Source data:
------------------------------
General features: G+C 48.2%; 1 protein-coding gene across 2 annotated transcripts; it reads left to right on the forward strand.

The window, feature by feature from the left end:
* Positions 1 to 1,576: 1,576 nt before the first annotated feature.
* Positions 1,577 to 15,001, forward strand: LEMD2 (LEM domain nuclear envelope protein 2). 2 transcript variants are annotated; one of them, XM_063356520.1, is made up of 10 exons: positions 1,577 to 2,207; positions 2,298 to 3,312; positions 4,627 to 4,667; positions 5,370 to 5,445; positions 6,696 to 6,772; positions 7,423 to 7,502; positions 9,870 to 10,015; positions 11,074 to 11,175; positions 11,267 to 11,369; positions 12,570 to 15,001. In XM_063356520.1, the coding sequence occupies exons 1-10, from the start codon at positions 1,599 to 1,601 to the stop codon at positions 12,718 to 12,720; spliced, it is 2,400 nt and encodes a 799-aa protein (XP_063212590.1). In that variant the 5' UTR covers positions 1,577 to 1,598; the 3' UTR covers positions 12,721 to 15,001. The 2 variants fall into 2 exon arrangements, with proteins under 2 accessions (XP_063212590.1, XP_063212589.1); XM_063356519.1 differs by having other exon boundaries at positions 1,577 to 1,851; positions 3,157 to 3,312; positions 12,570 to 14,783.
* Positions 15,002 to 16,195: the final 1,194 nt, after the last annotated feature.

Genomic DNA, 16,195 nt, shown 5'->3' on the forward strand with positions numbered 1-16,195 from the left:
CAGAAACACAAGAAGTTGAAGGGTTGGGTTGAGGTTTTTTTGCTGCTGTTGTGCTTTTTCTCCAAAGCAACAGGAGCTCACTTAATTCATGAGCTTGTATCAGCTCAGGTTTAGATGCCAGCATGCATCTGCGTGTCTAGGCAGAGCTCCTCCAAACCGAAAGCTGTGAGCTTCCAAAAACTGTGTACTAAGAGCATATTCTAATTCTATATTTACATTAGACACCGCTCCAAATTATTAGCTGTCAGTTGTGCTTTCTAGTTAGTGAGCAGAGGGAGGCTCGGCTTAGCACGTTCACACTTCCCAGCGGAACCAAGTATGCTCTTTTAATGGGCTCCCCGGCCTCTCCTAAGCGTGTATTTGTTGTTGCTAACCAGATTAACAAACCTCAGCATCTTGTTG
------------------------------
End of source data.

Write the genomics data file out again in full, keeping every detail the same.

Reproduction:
General features: G+C 48.2%; 1 protein-coding gene across 2 annotated transcripts; it reads left to right on the forward strand.

The window, feature by feature from the left end:
* Positions 1 to 1,576: 1,576 nt before the first annotated feature.
* Positions 1,577 to 15,001, forward strand: LEMD2 (LEM domain nuclear envelope protein 2). 2 transcript variants are annotated; one of them, XM_063356520.1, is made up of 10 exons: positions 1,577 to 2,207; positions 2,298 to 3,312; positions 4,627 to 4,667; positions 5,370 to 5,445; positions 6,696 to 6,772; positions 7,423 to 7,502; positions 9,870 to 10,015; positions 11,074 to 11,175; positions 11,267 to 11,369; positions 12,570 to 15,001. In XM_063356520.1, the coding sequence occupies exons 1-10, from the start codon at positions 1,599 to 1,601 to the stop codon at positions 12,718 to 12,720; spliced, it is 2,400 nt and encodes a 799-aa protein (XP_063212590.1). In that variant the 5' UTR covers positions 1,577 to 1,598; the 3' UTR covers positions 12,721 to 15,001. The 2 variants fall into 2 exon arrangements, with proteins under 2 accessions (XP_063212590.1, XP_063212589.1); XM_063356519.1 differs by having other exon boundaries at positions 1,577 to 1,851; positions 3,157 to 3,312; positions 12,570 to 14,783.
* Positions 15,002 to 16,195: the final 1,194 nt, after the last annotated feature.

Genomic DNA, 16,195 nt, shown 5'->3' on the forward strand with positions numbered 1-16,195 from the left:
CAGAAACACAAGAAGTTGAAGGGTTGGGTTGAGGTTTTTTTGCTGCTGTTGTGCTTTTTCTCCAAAGCAACAGGAGCTCACTTAATTCATGAGCTTGTATCAGCTCAGGTTTAGATGCCAGCATGCATCTGCGTGTCTAGGCAGAGCTCCTCCAAACCGAAAGCTGTGAGCTTCCAAAAACTGTGTACTAAGAGCATATTCTAATTCTATATTTACATTAGACACCGCTCCAAATTATTAGCTGTCAGTTGTGCTTTCTAGTTAGTGAGCAGAGGGAGGCTCGGCTTAGCACGTTCACACTTCCCAGCGGAACCAAGTATGCTCTTTTAATGGGCTCCCCGGCCTCTCCTAAGCGTGTATTTGTTGTTGCTAACCAGATTAACAAACCTCAGCATCTTGTTG